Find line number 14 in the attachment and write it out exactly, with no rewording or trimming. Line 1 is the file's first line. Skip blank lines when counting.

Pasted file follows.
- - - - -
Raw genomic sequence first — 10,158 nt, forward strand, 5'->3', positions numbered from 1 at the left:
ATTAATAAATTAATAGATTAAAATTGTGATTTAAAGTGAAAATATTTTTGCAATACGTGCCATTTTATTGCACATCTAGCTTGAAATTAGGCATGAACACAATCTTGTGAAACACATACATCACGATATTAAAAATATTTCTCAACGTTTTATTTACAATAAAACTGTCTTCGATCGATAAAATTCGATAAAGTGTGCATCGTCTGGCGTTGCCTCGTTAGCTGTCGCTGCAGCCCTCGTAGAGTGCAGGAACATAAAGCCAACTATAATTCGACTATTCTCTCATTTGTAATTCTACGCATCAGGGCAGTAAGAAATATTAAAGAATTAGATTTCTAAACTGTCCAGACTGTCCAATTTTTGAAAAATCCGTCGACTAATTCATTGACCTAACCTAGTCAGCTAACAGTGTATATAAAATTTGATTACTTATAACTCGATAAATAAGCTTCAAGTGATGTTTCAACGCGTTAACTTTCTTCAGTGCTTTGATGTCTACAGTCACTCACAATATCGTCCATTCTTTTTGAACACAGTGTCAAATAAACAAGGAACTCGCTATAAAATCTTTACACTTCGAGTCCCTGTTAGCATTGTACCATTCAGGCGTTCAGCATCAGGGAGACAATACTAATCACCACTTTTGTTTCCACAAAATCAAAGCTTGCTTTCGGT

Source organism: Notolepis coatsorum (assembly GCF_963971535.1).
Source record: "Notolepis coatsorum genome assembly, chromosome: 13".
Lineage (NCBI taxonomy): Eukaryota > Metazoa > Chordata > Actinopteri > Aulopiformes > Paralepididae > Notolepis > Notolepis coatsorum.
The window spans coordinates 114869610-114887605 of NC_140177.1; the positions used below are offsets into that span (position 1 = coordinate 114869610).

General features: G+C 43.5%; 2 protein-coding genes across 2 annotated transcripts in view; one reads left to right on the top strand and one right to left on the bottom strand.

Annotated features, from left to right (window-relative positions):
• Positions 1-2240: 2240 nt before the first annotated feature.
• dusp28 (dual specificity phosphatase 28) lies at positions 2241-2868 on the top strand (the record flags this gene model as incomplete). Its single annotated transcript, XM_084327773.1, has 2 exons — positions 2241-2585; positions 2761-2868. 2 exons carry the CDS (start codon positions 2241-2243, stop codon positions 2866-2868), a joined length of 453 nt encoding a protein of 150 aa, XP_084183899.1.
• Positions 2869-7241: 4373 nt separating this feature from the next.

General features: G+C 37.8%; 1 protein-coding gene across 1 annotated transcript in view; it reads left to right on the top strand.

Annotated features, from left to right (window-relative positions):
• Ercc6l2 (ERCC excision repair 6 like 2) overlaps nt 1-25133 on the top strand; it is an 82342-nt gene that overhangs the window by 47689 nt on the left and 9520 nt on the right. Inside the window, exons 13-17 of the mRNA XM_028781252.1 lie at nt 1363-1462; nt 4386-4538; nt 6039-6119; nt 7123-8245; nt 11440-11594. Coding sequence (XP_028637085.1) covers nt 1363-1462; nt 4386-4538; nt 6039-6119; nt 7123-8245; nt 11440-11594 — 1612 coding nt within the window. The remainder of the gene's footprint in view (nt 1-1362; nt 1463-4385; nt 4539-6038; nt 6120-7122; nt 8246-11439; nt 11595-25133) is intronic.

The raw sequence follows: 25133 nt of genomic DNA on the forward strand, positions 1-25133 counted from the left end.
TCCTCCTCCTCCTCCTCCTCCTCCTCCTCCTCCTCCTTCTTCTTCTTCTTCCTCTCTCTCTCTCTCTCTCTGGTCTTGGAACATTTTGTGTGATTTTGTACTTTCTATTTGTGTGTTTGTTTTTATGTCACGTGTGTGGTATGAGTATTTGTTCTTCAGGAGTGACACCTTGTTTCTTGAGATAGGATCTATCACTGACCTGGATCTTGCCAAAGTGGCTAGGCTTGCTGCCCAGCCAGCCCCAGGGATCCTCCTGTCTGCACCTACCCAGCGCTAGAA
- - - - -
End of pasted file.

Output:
• Ercc6l2 (ERCC excision repair 6 like 2) overlaps nt 1-25133 on the top strand; it is an 82342-nt gene that overhangs the window by 47689 nt on the left and 9520 nt on the right. Inside the window, exons 13-17 of the mRNA XM_028781252.1 lie at nt 1363-1462; nt 4386-4538; nt 6039-6119; nt 7123-8245; nt 11440-11594. Coding sequence (XP_028637085.1) covers nt 1363-1462; nt 4386-4538; nt 6039-6119; nt 7123-8245; nt 11440-11594 — 1612 coding nt within the window. The remainder of the gene's footprint in view (nt 1-1362; nt 1463-4385; nt 4539-6038; nt 6120-7122; nt 8246-11439; nt 11595-25133) is intronic.